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Saturday, September 20, 2014
Rubella pregnancy risk
I lost my pregnancy in third trimester (eighth month). It was a still birth (IUD). At the time of IUD, the baby weight was 500 grams only.The baby was grown up to 5 months very well. After that there is no growth at all. We investigated the cause of death with baby biopsy. The results showed placental fractures with no congenital abnormalities. After 1.5 years, myself and my husband went for laboratory analysis.
Myself: TORCH, VDRL, RBS and Anti-phospholipid antibody titers-IgG and IgM. The results were: VDRL- Non reactive (myself & my husband). Blood sugar (fasting)-89% (range 60-110 mg%). Anti- phospholipid antibody titer-IgG-7.21 U/ml (range more than 15 U/ml positive) Anti-phospholipid antibody titer-IgM-4.80 U/ml (range more than 15 U/ml positive). Rubella IgG-326.6 IU/ml (Range >10 IU/ml positive) Cytomegalo Virus IgG- > 250 AU/ml(Range->15 AU/ml- positive). HSV1 IgG-3.61 Index value(Range>1.2 index value Positive)
Remaining test results were within normal limits (Toxoplasma IgG, IgM, Rubella IgM, Cytomegalo Virus IgM, HSV1 IgM, HSV2 IgG, HSV2 IgM).
I was consulted gynecologist and now Ii started Rovastatin for daily 2 weeks for 5 weeks.
Could you please explain the reason of IUD and treatment, precautions for next pregnancy. Is there any treatment for my problem? Is there any problem for next pregnancy?
For next pregnancy purpose, how long should we wait? I hope your site will be helpful for my problem.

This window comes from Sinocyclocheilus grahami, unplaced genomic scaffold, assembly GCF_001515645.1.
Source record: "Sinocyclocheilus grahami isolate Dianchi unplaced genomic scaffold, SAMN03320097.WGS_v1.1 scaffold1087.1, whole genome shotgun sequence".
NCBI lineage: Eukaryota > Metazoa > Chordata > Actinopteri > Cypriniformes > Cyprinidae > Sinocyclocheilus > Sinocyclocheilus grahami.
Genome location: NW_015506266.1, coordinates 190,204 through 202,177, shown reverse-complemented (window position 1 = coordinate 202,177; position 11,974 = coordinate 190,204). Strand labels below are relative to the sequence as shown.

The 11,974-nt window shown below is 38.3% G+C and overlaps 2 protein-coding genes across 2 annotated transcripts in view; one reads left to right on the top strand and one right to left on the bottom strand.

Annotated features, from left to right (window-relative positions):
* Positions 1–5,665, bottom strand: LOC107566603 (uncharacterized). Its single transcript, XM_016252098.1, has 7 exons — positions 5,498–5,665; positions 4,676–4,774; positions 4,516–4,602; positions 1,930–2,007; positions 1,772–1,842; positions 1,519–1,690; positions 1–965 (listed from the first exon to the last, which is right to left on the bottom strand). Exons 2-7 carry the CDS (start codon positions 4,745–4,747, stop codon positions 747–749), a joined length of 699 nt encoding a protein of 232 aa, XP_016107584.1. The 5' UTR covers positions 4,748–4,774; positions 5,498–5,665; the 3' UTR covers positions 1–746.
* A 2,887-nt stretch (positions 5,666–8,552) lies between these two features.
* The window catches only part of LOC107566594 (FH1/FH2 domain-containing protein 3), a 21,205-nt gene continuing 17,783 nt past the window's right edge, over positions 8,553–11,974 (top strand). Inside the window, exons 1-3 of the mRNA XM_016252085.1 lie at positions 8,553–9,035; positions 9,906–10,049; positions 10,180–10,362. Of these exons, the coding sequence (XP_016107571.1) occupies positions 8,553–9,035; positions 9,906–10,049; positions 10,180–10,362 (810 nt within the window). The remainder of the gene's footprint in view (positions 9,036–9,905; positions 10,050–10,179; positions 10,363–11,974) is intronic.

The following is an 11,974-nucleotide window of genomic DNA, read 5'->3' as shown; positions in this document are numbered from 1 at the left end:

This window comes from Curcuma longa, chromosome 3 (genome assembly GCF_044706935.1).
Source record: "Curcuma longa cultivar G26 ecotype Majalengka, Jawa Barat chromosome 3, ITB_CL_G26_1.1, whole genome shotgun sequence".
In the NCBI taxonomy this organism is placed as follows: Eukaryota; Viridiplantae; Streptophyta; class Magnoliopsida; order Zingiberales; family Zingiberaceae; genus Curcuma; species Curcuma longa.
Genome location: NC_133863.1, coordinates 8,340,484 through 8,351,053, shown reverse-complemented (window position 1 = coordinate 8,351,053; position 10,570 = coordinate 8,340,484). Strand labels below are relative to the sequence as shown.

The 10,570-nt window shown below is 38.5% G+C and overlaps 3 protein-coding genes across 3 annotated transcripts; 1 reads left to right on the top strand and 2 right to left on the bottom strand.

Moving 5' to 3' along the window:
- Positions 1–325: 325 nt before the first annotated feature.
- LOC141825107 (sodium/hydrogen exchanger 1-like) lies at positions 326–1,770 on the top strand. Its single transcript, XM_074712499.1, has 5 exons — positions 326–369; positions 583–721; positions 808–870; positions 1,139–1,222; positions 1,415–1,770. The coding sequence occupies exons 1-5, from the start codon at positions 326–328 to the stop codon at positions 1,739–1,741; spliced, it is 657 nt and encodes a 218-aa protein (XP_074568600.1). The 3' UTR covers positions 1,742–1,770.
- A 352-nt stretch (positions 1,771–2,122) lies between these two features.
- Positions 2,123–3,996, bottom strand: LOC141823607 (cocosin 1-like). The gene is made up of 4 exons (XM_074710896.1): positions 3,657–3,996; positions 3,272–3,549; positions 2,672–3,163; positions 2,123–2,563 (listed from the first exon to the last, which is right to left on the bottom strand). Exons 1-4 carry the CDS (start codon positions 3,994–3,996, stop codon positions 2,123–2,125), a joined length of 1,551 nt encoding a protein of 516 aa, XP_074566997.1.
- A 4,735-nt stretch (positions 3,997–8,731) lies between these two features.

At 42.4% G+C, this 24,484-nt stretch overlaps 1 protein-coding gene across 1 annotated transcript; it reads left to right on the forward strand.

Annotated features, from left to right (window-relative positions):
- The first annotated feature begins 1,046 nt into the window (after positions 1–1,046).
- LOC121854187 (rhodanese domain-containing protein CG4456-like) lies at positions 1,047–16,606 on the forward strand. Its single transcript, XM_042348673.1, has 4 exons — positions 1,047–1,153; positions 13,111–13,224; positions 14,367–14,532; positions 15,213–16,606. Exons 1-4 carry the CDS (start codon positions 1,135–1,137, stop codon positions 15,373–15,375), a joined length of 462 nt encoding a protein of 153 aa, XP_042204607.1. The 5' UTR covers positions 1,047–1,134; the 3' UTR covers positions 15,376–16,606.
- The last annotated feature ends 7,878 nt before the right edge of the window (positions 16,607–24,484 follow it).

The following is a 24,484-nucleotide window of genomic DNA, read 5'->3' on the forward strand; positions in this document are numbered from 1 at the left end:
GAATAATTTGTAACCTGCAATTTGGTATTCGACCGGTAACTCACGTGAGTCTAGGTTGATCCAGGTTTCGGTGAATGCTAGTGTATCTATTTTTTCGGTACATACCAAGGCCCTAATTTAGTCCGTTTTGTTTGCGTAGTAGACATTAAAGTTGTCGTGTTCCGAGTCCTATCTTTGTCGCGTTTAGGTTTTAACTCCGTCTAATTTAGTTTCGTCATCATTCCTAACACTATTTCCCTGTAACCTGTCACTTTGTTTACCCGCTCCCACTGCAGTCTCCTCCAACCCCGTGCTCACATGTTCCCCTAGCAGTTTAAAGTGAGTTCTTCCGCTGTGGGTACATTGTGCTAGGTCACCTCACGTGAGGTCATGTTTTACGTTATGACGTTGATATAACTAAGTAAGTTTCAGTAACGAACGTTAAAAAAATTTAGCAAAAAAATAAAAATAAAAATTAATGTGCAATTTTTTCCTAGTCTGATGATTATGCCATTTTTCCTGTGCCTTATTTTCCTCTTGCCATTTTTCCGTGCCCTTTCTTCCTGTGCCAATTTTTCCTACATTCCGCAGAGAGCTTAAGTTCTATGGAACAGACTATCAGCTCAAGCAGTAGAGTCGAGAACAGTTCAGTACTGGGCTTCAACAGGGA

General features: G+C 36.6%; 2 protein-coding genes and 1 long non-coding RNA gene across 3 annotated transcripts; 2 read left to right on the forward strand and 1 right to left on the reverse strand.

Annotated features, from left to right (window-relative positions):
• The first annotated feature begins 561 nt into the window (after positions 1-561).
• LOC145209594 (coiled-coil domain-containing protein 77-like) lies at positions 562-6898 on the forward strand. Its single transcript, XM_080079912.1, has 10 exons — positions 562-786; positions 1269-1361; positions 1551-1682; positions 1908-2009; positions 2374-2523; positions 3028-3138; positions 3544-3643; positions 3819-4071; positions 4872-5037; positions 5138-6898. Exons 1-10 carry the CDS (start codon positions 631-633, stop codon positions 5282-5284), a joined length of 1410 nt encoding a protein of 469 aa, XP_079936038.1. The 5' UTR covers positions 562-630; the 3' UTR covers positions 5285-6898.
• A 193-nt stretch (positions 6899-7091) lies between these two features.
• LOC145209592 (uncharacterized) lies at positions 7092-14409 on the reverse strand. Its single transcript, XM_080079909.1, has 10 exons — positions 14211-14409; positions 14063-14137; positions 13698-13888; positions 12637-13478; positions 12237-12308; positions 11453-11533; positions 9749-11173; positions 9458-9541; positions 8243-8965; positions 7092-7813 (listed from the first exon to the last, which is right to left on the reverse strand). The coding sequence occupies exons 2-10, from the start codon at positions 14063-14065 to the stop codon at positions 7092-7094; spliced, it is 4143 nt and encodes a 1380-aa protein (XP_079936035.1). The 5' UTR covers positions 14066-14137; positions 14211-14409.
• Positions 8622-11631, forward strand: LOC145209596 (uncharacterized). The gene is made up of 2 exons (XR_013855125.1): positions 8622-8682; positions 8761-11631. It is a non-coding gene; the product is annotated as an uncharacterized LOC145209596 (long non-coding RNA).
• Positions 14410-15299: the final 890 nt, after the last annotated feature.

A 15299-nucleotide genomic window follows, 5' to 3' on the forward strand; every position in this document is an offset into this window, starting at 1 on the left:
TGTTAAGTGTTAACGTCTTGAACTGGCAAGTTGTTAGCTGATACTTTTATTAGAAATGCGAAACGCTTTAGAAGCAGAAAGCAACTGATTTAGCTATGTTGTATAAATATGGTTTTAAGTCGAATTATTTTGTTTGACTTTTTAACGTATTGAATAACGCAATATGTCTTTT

There are few things in life as sad and upsetting as experiencing a stillbirth, and I am very sorry for your loss.
Stillbirth, or intrauterine fetal demise, can occur due to several medical and environmental factors. For example, the fetus can die from an infection, a genetic abnormality, a structural abnormality, not getting enough blood flow (e.g. if something is wrong with the umbilical cord or placenta), toxic exposure, a maternal medical condition, or insufficient nutrition. And this is still only a partial list.
It sounds as though you have had testing done that would rule out many of the problems listed above. The common infections that can cross the placenta to a developing fetus are often called TORCH because they include toxoplasmosis, syphilis (Other), rubella, cytomegalovirus and herpes. These infections only cause a problem when the infection occurs during pregnancy, and your tests indicate a past exposure, but not necessarily an infection during pregnancy (which would cause an increase in IgM titers during pregnancy). Therefore, I cannot provide you with a reason for your loss from the information given.
Often a thorough workup still fails to identify a reason, and for a woman who is healthy and not subject to a toxic environment, the chance of such an event recurring is low. When you are emotionally and physically recovered from this pregnancy, you may try to get pregnant again and get prenatal care early. You will probably need to have more intensive surveillance during your next pregnancy to detect any possible problems as early as possible.
Jonathan A Schaffir, MD
Clnical Associate Professor of Obstetrics & Gynecology
College of Medicine
The Ohio State University